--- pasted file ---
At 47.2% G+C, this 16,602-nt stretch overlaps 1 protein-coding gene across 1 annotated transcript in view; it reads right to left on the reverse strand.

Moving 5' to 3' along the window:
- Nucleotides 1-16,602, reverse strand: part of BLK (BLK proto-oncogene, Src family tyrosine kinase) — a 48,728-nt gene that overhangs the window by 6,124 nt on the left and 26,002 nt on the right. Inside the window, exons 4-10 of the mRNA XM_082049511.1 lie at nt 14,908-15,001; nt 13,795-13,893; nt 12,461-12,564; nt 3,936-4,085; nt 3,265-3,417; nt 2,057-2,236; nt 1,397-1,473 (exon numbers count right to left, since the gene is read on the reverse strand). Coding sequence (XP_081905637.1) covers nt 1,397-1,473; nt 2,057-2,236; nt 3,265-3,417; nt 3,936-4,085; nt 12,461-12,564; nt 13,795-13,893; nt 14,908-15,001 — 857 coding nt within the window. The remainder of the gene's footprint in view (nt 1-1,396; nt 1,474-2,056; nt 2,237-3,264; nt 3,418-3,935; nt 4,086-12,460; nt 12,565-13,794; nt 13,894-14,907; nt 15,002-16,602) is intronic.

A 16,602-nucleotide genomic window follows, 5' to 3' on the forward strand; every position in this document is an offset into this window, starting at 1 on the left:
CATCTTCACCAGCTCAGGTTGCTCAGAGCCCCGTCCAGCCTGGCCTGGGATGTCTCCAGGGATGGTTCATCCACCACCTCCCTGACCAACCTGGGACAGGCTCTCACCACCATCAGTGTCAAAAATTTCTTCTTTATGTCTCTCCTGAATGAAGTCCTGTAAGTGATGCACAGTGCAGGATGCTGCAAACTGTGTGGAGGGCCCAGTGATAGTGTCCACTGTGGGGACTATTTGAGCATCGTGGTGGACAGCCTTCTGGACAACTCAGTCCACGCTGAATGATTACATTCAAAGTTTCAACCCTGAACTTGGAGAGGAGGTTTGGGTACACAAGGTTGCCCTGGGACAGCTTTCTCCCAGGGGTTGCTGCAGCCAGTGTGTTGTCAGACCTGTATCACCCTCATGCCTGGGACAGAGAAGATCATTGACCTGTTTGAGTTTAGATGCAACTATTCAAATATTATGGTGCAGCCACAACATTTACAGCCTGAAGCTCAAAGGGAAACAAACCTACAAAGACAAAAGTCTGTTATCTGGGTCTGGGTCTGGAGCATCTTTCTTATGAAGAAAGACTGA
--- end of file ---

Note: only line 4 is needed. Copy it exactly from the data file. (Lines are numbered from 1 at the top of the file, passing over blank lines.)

A 16,602-nucleotide genomic window follows, 5' to 3' on the forward strand; every position in this document is an offset into this window, starting at 1 on the left: